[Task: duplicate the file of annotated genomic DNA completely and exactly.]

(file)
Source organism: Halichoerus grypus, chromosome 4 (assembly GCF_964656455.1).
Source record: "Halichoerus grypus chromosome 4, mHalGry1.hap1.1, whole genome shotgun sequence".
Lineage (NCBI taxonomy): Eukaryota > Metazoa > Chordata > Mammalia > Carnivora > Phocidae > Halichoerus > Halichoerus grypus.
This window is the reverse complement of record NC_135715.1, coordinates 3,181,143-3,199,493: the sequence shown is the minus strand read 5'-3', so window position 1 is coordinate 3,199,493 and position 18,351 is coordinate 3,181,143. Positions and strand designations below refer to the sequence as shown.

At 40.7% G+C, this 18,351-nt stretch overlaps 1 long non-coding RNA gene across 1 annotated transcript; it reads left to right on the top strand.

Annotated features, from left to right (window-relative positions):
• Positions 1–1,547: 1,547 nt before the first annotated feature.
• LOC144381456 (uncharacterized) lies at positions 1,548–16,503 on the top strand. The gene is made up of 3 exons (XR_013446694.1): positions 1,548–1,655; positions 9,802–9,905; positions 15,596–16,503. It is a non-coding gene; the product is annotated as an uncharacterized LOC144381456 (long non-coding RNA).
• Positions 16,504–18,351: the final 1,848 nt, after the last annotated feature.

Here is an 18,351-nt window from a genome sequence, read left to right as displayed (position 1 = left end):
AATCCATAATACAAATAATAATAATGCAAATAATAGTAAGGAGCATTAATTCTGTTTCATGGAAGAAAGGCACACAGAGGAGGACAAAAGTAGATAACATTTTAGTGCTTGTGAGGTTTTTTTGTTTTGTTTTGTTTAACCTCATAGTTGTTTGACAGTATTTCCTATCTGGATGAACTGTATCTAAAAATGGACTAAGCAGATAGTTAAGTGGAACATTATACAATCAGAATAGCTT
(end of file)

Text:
Source organism: Halichoerus grypus, chromosome 4 (assembly GCF_964656455.1).
Source record: "Halichoerus grypus chromosome 4, mHalGry1.hap1.1, whole genome shotgun sequence".
Lineage (NCBI taxonomy): Eukaryota > Metazoa > Chordata > Mammalia > Carnivora > Phocidae > Halichoerus > Halichoerus grypus.
This window is the reverse complement of record NC_135715.1, coordinates 3,181,143-3,199,493: the sequence shown is the minus strand read 5'-3', so window position 1 is coordinate 3,199,493 and position 18,351 is coordinate 3,181,143. Positions and strand designations below refer to the sequence as shown.

At 40.7% G+C, this 18,351-nt stretch overlaps 1 long non-coding RNA gene across 1 annotated transcript; it reads left to right on the top strand.

Annotated features, from left to right (window-relative positions):
• Positions 1–1,547: 1,547 nt before the first annotated feature.
• LOC144381456 (uncharacterized) lies at positions 1,548–16,503 on the top strand. The gene is made up of 3 exons (XR_013446694.1): positions 1,548–1,655; positions 9,802–9,905; positions 15,596–16,503. It is a non-coding gene; the product is annotated as an uncharacterized LOC144381456 (long non-coding RNA).
• Positions 16,504–18,351: the final 1,848 nt, after the last annotated feature.

Here is an 18,351-nt window from a genome sequence, read left to right as displayed (position 1 = left end):
AATCCATAATACAAATAATAATAATGCAAATAATAGTAAGGAGCATTAATTCTGTTTCATGGAAGAAAGGCACACAGAGGAGGACAAAAGTAGATAACATTTTAGTGCTTGTGAGGTTTTTTTGTTTTGTTTTGTTTAACCTCATAGTTGTTTGACAGTATTTCCTATCTGGATGAACTGTATCTAAAAATGGACTAAGCAGATAGTTAAGTGGAACATTATACAATCAGAATAGCTT